Sunday, October 01, 2006

Extensive transcription in the fly   posted by JP @ 10/01/2006 02:54:00 PM

From a whole-genome tiling array study of transcription in Drosophila:

Many animal and plant genomes are transcribed much more extensively than current annotations predict. However, the biological function of these unannotated transcribed regions is largely unknown. Approximately 7% and 23% of the detected transcribed nucleotides during D. melanogaster embryogenesis map to unannotated intergenic and intronic regions, respectively. Based on computational analysis of coordinated transcription, we conservatively estimate that 29% of all unannotated transcribed sequences function as missed or alternative exons of well-characterized protein-coding genes. We estimate that 15.6% of intergenic transcribed regions function as missed or alternative transcription start sites (TSS) used by 11.4% of the expressed protein-coding genes. Identification of P element mutations within or near newly identified 5' exons provides a strategy for mapping previously uncharacterized mutations to their respective genes. Collectively, these data indicate that at least 85% of the fly genome is transcribed and processed into mature transcripts representing at least 30% of the fly genome.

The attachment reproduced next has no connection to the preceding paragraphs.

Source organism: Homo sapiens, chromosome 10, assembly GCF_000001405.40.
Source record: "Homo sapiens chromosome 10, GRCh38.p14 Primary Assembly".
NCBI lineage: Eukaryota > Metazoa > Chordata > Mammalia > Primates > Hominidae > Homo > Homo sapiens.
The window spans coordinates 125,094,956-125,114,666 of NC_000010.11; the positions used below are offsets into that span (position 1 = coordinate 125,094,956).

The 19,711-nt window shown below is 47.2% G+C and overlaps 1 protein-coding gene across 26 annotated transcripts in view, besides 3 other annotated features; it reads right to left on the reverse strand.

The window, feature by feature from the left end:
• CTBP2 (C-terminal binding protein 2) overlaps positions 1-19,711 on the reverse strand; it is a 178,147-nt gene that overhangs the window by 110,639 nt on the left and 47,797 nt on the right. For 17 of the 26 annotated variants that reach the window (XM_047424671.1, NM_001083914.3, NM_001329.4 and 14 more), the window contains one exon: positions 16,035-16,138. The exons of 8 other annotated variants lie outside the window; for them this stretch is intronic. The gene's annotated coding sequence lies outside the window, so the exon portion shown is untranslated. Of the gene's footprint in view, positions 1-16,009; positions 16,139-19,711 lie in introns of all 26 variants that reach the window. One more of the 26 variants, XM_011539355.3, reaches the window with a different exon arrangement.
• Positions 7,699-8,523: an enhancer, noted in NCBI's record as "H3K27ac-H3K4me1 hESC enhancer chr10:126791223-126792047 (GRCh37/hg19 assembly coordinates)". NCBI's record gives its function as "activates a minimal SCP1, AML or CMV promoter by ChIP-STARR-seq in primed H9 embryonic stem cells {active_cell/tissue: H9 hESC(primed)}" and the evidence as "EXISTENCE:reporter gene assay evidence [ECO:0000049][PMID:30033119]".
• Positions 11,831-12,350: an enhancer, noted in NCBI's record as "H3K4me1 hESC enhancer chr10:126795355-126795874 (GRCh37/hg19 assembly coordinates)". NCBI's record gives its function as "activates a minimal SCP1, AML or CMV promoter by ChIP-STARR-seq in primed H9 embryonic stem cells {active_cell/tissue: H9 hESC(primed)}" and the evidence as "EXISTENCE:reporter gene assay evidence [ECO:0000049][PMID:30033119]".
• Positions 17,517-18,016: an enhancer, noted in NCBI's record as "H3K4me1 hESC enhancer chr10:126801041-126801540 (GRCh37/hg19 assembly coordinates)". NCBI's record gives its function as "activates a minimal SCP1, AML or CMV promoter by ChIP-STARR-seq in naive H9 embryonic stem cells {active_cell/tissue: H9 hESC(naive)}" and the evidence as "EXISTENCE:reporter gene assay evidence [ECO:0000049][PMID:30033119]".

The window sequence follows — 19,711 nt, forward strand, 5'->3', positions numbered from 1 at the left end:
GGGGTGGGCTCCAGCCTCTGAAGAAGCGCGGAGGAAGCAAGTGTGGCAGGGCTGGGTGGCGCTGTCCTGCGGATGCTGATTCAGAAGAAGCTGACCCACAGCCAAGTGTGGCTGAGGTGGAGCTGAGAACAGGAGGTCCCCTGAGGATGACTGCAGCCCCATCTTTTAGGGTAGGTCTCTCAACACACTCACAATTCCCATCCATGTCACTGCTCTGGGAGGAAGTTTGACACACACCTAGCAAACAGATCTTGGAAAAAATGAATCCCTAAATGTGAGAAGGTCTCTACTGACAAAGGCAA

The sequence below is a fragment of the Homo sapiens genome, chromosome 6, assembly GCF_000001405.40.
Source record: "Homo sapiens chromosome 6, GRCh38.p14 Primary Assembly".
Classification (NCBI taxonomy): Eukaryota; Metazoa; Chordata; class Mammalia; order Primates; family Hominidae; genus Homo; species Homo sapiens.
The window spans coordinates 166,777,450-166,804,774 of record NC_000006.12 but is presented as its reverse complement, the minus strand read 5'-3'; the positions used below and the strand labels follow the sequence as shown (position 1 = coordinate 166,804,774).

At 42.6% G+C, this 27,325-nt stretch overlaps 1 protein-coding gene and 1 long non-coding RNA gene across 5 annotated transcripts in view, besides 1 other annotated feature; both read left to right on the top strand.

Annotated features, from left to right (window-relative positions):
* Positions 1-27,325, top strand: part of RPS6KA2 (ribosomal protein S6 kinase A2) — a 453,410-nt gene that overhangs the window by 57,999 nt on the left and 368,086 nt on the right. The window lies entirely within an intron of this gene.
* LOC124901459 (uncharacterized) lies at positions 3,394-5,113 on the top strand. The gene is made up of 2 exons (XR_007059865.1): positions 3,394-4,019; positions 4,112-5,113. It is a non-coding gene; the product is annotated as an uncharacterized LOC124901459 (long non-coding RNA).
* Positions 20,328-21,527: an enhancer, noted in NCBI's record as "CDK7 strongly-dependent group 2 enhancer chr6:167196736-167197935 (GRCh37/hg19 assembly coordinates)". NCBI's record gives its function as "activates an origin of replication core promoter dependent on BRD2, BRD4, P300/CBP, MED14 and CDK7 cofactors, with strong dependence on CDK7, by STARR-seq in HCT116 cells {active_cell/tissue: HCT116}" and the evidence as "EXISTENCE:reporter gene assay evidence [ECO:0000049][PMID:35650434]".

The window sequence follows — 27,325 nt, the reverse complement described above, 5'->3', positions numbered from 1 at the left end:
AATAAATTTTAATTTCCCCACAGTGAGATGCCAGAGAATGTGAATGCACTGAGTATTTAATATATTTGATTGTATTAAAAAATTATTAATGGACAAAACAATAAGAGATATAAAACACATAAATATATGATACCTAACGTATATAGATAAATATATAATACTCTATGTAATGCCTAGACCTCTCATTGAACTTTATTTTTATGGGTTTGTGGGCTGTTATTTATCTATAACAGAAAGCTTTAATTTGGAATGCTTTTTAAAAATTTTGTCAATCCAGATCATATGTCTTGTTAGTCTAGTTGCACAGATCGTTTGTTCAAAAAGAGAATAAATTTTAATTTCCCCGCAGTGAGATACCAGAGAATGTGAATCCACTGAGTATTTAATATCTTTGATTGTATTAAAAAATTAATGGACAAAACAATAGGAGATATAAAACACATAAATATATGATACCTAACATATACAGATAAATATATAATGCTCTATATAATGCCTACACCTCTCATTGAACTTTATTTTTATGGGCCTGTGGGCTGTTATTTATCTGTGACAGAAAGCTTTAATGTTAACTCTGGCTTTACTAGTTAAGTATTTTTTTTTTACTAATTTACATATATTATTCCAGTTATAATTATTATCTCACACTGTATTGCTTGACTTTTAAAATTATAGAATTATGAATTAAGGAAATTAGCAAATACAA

The annotation of the human genome is probably not as good as in the fly, so the amount of unannotated genic regions is likely to be much higher.